Socialist International
2 min

Taking democracy seriously

All this scrutiny of “Vegas” NDP MP Ruth Ellen Brosseau is making electors question whether they made the right choice in voting for a candidate who has yet to visit the riding. Oh no! They may have to take democracy seriously the next time around! Meanwhile, she finally broke her silence and admitted that she’s never been to the riding and only ran as a symbolic gesture of her support for the NDP. Oops. But hey, she’s going to stick with this and give it all she’s got.

And this is the point where I go “Seriously? Seriously?” Putting your name forward to run for office is not something you do on a lark or to show your support for a party. In fact, it’s a slap in the face for candidates who run seriously by going out and knocking on thousands of doors, fundraising and actually engaging with voters. You know, like candidates do in a democracy. This isn’t a dig against any of the new, young MPs based on their age – it’s about them being placeholder candidates, which is an affront to those who participate in politics at the grassroots level.

This is also a condemnation of the party. As much as we keep hearing about all of the gains the NDP has been making in Quebec and the beachhead it established, stories like Brosseau’s prove that the party hasn’t actually done the kind of groundwork necessary to ensure that this growth is sustainable and not just a one-off protest vote (which many Quebec commentators are saying). In Brosseau’s riding, there was barely even a riding association (their total assets were something in the order of $250), let alone an office. The whole election was centralized at the NDP's Quebec headquarters in Montreal – again a shocking affront to constituency politics. This shouldn’t surprise me as the NDP is fond of this kind of affront to politics; it supports a voting system that would have MPs selected from a party list that is accountable to the party machinery rather than to the voters of the riding. And people should remember that the next time the NDP talks about “electoral reform.”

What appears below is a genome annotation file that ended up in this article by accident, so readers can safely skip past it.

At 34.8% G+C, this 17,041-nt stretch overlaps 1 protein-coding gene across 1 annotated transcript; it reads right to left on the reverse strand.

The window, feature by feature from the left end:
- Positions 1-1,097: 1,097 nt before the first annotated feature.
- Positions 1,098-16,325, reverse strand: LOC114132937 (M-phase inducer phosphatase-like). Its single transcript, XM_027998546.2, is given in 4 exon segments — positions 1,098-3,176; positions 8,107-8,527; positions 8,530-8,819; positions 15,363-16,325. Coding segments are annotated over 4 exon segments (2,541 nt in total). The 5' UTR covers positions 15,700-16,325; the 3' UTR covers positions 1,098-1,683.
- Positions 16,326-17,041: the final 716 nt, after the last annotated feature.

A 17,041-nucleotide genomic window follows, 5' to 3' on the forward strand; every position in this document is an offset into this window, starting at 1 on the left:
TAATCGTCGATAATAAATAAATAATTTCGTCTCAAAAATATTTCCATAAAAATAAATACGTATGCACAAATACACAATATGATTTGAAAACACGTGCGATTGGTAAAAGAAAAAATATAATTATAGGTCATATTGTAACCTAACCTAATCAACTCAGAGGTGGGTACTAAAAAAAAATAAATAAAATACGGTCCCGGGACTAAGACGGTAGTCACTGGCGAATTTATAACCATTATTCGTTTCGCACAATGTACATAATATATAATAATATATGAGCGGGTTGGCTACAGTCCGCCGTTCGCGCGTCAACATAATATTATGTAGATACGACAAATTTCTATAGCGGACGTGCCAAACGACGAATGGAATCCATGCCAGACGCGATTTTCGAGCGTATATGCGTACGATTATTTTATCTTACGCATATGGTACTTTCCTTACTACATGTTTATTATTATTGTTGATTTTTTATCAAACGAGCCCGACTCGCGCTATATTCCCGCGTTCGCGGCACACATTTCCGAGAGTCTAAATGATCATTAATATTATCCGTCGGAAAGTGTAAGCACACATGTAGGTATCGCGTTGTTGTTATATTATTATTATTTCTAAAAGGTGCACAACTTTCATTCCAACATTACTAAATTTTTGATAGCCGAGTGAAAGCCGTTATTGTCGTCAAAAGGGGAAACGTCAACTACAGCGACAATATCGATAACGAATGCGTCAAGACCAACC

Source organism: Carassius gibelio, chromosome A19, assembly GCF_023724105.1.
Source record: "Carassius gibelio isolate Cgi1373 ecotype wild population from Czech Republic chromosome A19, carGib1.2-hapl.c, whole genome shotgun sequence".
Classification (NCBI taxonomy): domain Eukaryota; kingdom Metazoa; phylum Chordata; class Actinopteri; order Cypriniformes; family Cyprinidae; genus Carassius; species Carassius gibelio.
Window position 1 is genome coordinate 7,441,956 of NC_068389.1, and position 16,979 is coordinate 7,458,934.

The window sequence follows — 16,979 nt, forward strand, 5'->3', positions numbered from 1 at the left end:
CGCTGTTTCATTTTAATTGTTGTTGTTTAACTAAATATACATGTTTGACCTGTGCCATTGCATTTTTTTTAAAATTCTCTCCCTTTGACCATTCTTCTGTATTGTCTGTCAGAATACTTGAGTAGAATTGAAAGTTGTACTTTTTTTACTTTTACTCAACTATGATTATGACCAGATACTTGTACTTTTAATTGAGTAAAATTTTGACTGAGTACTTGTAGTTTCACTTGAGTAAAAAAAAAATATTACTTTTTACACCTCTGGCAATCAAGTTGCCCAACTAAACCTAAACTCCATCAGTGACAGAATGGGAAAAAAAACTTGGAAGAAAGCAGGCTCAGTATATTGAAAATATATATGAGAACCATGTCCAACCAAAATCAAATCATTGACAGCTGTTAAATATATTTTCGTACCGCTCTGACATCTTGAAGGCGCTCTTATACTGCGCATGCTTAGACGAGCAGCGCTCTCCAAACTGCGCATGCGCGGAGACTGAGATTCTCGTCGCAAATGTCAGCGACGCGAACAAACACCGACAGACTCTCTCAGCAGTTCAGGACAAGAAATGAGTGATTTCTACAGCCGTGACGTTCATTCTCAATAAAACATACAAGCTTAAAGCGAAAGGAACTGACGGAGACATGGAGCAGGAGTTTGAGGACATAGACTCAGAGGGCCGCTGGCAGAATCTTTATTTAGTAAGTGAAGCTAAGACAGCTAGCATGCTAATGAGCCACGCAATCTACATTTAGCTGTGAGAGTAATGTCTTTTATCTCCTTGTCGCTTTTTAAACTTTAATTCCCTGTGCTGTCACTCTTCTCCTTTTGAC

Here’s a look at some of the new Conservative and NDP MPs (caution: possible pay wall), as well as various MPs in general. We will have a record number of women and aboriginals in the House, as well as our first Tamil MP (who wants to strike up an all-party committee to look at alleged war crimes in Sri Lanka).

Stay klassy, defeated Conservative candidate in Guelph.

The Canadian Labour Congress hopes the NDP's new role as the official Opposition will help raise the profile of the labour movement in Parliament.

Jack Layton says his first order of business in Parliament is to reintroduce a bill to strengthen Quebec language laws.

Susan Delacourt looks at what the rebuilding process for the Liberals will entail. Meanwhile, Jean Chrétien is apparently agitating to get Bob Rae named as interim leader, which could be an issue.

Here is an “exit interview” with Michael Ignatieff.

What’s that? The government ignored expert advice that said the faint hope clause was actually good for our justice system and helped to reduce the recidivism rate? And they still went ahead and killed it anyway? You don’t say!
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